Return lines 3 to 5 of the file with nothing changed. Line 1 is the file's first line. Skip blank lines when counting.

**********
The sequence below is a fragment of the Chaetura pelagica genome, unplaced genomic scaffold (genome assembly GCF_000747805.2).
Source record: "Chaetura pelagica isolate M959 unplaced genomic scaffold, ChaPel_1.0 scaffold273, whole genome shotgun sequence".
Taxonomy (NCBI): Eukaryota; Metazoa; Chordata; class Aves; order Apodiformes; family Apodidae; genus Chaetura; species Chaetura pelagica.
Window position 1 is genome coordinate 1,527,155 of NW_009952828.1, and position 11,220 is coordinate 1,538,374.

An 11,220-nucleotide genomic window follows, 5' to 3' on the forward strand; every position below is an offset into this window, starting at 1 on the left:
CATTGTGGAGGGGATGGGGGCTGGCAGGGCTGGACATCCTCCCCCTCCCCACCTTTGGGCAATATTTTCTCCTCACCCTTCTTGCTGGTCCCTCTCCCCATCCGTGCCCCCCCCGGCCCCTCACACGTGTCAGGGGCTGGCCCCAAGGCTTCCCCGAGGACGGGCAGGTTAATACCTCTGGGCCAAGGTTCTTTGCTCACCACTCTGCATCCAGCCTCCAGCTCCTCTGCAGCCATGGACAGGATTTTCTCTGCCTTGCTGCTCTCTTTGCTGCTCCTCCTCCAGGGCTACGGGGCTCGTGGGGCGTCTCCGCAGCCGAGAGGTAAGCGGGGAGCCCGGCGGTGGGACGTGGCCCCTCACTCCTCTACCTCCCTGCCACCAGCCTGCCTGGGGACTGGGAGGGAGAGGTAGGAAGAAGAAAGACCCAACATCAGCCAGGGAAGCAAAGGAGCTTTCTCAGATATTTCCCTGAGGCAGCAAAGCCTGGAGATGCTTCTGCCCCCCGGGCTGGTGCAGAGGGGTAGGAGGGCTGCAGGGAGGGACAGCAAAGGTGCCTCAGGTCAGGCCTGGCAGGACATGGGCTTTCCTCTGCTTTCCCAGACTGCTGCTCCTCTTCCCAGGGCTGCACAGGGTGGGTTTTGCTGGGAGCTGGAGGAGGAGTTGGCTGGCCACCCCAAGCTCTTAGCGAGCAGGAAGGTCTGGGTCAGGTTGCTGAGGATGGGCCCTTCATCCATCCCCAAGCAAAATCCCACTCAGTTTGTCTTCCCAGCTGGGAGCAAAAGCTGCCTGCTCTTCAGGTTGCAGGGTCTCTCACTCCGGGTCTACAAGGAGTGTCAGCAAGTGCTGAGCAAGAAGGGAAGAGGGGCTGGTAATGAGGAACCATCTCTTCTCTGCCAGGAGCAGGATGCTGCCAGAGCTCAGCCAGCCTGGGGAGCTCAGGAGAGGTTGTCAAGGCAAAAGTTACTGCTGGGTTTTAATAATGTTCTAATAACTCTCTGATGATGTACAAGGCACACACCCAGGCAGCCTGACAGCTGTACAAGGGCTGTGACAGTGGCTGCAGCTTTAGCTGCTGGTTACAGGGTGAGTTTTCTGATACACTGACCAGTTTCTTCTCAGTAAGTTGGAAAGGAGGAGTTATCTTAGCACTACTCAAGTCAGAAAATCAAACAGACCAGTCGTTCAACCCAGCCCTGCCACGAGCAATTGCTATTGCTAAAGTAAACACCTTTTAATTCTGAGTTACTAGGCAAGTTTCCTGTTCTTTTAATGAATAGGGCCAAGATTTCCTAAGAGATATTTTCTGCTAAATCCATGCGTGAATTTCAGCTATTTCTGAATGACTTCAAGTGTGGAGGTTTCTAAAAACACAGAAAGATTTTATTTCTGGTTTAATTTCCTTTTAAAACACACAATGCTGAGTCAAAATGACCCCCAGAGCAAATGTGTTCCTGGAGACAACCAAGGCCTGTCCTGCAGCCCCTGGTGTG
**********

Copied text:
Taxonomy (NCBI): Eukaryota; Metazoa; Chordata; class Aves; order Apodiformes; family Apodidae; genus Chaetura; species Chaetura pelagica.
Window position 1 is genome coordinate 1,527,155 of NW_009952828.1, and position 11,220 is coordinate 1,538,374.

An 11,220-nucleotide genomic window follows, 5' to 3' on the forward strand; every position below is an offset into this window, starting at 1 on the left: